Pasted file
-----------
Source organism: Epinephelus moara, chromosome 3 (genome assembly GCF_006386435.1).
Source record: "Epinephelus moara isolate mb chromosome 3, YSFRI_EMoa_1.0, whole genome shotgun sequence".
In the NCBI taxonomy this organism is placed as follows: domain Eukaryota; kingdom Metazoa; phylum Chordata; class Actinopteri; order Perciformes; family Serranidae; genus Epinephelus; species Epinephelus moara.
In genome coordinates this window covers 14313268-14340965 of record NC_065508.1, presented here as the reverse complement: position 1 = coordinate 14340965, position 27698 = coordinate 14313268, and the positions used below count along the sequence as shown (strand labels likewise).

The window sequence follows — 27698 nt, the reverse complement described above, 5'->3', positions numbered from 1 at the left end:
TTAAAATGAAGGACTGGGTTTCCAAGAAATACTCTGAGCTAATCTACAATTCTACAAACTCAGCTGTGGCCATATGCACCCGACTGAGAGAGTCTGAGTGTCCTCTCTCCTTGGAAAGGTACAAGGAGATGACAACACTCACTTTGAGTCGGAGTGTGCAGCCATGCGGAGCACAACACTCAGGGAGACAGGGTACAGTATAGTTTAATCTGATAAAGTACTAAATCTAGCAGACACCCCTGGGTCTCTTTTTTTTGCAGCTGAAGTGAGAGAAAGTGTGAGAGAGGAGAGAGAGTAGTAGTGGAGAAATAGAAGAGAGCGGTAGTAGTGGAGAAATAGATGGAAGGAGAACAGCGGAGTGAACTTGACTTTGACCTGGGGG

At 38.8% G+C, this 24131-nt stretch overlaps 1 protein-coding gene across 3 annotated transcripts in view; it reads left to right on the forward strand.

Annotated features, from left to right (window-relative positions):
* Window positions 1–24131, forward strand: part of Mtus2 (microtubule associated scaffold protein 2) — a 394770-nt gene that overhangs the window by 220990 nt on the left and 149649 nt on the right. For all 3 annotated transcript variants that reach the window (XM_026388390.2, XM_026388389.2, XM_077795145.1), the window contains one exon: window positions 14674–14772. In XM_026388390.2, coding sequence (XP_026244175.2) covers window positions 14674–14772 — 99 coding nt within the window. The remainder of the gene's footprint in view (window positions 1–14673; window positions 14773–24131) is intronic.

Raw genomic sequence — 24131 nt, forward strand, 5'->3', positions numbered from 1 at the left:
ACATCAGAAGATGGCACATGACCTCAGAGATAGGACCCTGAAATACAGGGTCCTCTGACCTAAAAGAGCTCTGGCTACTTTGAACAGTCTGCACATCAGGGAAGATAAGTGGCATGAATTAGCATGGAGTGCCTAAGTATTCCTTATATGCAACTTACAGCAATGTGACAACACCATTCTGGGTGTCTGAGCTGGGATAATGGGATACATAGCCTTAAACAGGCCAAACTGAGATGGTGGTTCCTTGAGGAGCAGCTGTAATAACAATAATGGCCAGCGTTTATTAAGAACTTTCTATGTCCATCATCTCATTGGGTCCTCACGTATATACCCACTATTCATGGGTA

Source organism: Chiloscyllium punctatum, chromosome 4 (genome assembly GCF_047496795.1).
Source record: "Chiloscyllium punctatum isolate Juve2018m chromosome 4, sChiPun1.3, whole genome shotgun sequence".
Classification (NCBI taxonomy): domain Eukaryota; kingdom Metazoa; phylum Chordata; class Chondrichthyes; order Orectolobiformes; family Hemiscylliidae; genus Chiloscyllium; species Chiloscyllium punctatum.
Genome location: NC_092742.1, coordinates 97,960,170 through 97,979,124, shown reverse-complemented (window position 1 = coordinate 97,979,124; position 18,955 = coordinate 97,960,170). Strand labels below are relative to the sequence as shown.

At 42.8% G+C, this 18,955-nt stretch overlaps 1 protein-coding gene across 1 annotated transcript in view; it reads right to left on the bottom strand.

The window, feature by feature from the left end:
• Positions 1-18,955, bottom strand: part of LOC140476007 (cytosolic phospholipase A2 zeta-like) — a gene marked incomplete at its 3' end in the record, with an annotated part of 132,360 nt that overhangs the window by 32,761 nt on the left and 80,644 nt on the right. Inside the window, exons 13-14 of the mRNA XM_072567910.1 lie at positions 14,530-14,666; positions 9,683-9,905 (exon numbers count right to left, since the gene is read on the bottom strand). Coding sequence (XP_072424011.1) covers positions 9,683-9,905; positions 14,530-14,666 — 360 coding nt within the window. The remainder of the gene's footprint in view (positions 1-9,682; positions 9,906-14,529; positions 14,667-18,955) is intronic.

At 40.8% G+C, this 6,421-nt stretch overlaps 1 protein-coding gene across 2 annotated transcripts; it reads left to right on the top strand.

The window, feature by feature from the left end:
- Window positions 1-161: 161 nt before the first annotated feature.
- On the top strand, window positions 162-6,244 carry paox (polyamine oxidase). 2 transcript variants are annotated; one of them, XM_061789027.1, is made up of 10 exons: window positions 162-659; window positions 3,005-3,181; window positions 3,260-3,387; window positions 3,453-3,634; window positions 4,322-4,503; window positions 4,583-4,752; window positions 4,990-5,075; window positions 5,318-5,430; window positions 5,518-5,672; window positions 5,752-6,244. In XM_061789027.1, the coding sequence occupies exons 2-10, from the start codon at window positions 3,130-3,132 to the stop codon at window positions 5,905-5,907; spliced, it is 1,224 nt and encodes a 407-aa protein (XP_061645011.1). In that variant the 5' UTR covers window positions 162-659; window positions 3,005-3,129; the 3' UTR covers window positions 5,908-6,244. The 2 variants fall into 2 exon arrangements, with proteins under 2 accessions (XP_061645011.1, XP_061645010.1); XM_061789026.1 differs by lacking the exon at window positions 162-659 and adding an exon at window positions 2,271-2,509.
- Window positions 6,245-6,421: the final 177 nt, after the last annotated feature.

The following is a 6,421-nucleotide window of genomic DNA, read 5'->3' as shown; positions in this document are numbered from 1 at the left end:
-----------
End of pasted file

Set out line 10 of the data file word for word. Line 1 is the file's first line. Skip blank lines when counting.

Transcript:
Raw genomic sequence — 24131 nt, forward strand, 5'->3', positions numbered from 1 at the left: